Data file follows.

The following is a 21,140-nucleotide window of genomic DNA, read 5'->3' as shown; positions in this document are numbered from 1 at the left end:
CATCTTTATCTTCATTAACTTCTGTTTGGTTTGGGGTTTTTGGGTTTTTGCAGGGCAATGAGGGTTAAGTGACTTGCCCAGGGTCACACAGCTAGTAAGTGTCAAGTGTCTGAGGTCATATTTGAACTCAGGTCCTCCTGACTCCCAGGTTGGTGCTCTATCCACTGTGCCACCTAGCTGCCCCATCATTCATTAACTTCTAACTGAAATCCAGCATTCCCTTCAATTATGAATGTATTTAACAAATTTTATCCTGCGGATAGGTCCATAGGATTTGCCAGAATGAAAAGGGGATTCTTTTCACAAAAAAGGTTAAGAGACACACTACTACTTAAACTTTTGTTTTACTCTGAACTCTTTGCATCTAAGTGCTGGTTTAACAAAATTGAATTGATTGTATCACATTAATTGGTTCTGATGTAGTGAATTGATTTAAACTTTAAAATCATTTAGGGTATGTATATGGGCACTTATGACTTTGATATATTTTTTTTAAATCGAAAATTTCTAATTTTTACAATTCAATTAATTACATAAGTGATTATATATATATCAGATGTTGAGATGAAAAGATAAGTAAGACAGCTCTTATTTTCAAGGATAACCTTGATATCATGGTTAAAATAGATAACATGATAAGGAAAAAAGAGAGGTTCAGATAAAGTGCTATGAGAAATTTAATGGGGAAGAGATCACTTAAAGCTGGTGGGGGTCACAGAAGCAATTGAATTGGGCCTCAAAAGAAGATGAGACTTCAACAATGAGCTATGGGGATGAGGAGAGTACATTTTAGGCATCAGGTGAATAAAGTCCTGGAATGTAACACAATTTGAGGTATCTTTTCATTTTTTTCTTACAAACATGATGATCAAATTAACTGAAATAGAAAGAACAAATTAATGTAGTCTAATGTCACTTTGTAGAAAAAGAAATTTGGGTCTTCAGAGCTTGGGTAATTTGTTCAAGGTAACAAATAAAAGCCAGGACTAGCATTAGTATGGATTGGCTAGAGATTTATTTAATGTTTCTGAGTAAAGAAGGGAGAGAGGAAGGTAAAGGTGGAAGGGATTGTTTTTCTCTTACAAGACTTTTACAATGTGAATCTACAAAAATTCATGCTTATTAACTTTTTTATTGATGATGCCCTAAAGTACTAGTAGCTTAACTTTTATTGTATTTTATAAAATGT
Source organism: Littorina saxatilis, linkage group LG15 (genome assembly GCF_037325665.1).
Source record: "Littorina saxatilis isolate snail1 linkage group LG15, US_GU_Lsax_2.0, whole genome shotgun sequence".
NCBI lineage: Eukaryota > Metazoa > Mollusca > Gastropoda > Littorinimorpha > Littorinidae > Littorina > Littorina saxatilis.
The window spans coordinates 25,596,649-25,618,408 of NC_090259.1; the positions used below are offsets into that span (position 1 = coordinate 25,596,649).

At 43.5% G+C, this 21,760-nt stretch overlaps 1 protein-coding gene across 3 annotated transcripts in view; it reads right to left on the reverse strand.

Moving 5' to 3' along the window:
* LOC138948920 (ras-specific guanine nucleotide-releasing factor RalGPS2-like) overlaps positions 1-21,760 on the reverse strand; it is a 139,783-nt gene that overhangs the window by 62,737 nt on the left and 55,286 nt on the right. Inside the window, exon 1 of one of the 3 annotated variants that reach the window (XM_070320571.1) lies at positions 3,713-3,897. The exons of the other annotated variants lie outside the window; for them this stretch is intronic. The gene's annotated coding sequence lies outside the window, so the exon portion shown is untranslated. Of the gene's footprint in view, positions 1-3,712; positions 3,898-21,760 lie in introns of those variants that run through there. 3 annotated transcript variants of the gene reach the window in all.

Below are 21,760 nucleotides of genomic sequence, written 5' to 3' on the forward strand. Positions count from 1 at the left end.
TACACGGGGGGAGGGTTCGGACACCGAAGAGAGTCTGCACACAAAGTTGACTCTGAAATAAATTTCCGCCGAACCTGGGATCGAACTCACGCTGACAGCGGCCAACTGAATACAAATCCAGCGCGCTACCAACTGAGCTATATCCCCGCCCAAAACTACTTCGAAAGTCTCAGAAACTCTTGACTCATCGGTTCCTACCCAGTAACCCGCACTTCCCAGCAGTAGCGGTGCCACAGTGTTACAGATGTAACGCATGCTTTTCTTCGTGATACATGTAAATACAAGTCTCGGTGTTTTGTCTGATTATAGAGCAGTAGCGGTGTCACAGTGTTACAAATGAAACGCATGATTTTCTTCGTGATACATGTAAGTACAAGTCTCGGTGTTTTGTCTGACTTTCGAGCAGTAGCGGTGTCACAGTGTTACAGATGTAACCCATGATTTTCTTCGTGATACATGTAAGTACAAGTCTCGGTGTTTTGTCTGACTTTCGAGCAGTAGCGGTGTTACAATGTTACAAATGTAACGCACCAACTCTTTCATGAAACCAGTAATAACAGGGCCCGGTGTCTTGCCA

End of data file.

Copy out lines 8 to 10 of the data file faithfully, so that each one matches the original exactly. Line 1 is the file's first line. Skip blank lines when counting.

Moving 5' to 3' along the window:
* LOC138948920 (ras-specific guanine nucleotide-releasing factor RalGPS2-like) overlaps positions 1-21,760 on the reverse strand; it is a 139,783-nt gene that overhangs the window by 62,737 nt on the left and 55,286 nt on the right. Inside the window, exon 1 of one of the 3 annotated variants that reach the window (XM_070320571.1) lies at positions 3,713-3,897. The exons of the other annotated variants lie outside the window; for them this stretch is intronic. The gene's annotated coding sequence lies outside the window, so the exon portion shown is untranslated. Of the gene's footprint in view, positions 1-3,712; positions 3,898-21,760 lie in introns of those variants that run through there. 3 annotated transcript variants of the gene reach the window in all.

Below are 21,760 nucleotides of genomic sequence, written 5' to 3' on the forward strand. Positions count from 1 at the left end.